‘Love Child’: A toy store for kids of all ages, especially grandmas

By Stephen Baldwin, RealWV

Ten years ago, Siobhan Winters was working for Deva Wagner at Wolf Creek Gallery, a staple of the downtown shopping scene in Lewisburg. 

“Grandmas were my best customers,” Siobhan confesses. “I’d plop down in the floor and get them whatever shoes they wanted to try on. Older women don’t get the sort of attention they deserve.” 

Wolf Creek also included a small children’s store upstairs, which Siobhan went on to manage for four years. 

“I had no idea I was a kid person,” she reflects. 

But she loved the kid’s retail experience so much that she bought “Love Child” from Deva and opened it as a separate store right down the block. 

“It’s the American Dream,” Siobhan beams. 

And now she spends every day with her two favorite types of people–grandmas and kids. 

Where dreams come true

Siobhan says kids walk inside the store and tell her, “This is exactly what my dreams look like.” For her, it’s the biggest complement imaginable.  

“They save their money all year to buy something,” she shares, “and I’m sobbing as I’m checking them out.”

So she keeps stickers by the register which she gives away to her kid customers. 

“I don’t have to sell anything; oxytocin does all the sales,” she says with a smile. 

“Oxy-what?” I ask her. 

“Oxytocin,” she replies. “It’s the happy hormones inside us. Kids imagine themselves playing with something or grandma imagines Johnny playing with something and that’s it–happiness.”

But it hasn’t always been rainbows and giggles. In ten years, Siobhan has experienced challenges. 

‘I survived by adapting’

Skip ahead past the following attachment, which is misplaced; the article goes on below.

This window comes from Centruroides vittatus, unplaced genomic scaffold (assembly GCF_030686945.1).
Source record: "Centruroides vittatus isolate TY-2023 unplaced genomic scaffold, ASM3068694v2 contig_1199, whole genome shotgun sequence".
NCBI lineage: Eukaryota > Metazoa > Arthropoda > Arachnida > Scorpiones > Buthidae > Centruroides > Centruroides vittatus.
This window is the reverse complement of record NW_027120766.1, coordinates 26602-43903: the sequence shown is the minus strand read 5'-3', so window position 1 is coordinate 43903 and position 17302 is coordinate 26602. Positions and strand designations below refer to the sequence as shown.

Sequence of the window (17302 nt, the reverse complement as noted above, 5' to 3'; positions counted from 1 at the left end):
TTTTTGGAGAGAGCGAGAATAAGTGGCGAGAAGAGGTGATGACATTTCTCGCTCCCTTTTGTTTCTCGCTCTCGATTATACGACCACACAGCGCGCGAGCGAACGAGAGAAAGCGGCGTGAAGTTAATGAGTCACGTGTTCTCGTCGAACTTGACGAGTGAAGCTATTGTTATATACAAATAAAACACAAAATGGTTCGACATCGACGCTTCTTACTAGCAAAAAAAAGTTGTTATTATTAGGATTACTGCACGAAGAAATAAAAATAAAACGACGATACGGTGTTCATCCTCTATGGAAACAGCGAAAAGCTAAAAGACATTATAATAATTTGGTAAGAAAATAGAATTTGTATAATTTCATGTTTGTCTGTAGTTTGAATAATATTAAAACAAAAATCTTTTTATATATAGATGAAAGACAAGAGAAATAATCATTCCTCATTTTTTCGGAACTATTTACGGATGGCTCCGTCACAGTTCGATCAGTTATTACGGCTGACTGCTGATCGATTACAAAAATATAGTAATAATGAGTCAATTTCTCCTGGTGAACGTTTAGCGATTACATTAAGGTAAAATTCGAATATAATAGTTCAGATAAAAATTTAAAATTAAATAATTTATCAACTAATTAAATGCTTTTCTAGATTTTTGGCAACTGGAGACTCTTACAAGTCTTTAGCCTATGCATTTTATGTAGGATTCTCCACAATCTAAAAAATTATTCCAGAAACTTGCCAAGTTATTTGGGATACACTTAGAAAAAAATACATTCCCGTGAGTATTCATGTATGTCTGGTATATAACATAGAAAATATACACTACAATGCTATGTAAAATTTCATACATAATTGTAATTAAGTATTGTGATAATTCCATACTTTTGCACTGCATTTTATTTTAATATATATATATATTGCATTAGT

After she bought the store in 2018, things were going great. Sales were good, customers were excited, and then…the pandemic struck. 

“I survived by adapting,” Siobhan recalls of the time when her store was closed. “Grandmas would call me with a theme. Then I would make an Easter basket for their grandkids from things in the shop and deliver it to their porch.”

She said without those loyal customers, she wouldn’t have been able to survive. “Some particular ladies made sure I stayed open.”

In addition to doing deliveries, she utilized a pandemic-era grant to create an online shop. 

“About 10% of my business is online,” she comments, saying she ships across the country. “There aren’t a lot of kid’s stores, and I have lines that are hard to get.” 

Toys galore 

Siobhan has a little bit of everything. From Easter dresses to books to pranks to stuffies, Love Child is immaculately and liberally stocked with toys. 

She emphasizes West Virginia products and envisions a large mural on the wall in the near future of West Virginia heroes.

How does she choose what to buy for the store? “I go with my gut,” she says. 

She attends an annual trade show in New York City, called The Toy Fair, sales reps come to see her at the shop, and she also finds things online. 

“Tiktok!” she exclaims. “Oh the Tiktok! It’s a great place to see toy trends.” 

For example, Jellycat–a line of stuffed animals that began a few decades ago. “The kids who got these when they first came out are going to college now, and they take them to college too!” 

Or the bamboo pajamas. “Bamboo?” I ask. “What do they feel like?”

She directs me to pair in the store, and they are the softest thing I’ve ever felt. 

“They probably feel familiar, because your mom bought some for your son,” she informs me. 

And that’s how it goes with Siobhan. She knows your kids and your parents better than you do.

‘Hugs are important’

Photo by RealWV

Love Child is so much more than a store. It’s a child’s dream come true. It’s a grandparents paradise. It’s a platform Siobhan uses to raise money for the local food pantry. It’s also a safe space where people feel comfortable enough to share their innermost thoughts. 

“People share their stories with me–their pregnancies, when they lose babies, they tell me everything,” she says. “We cry, but they leave with hugs. Hugs are important.” 

Hugs (and toys) are available at Love Child Monday-Saturday from 10am-5pm and Sunday from 11am-3pm. Visit them online at www.lovechildlewisburg.com or find them on Facebook, Instagram, or Tiktok.

Siobhan Winters does it all at Love Child. When we stopped by to interview her, she was rearranging the display window for Easter. Photo by RealWV.

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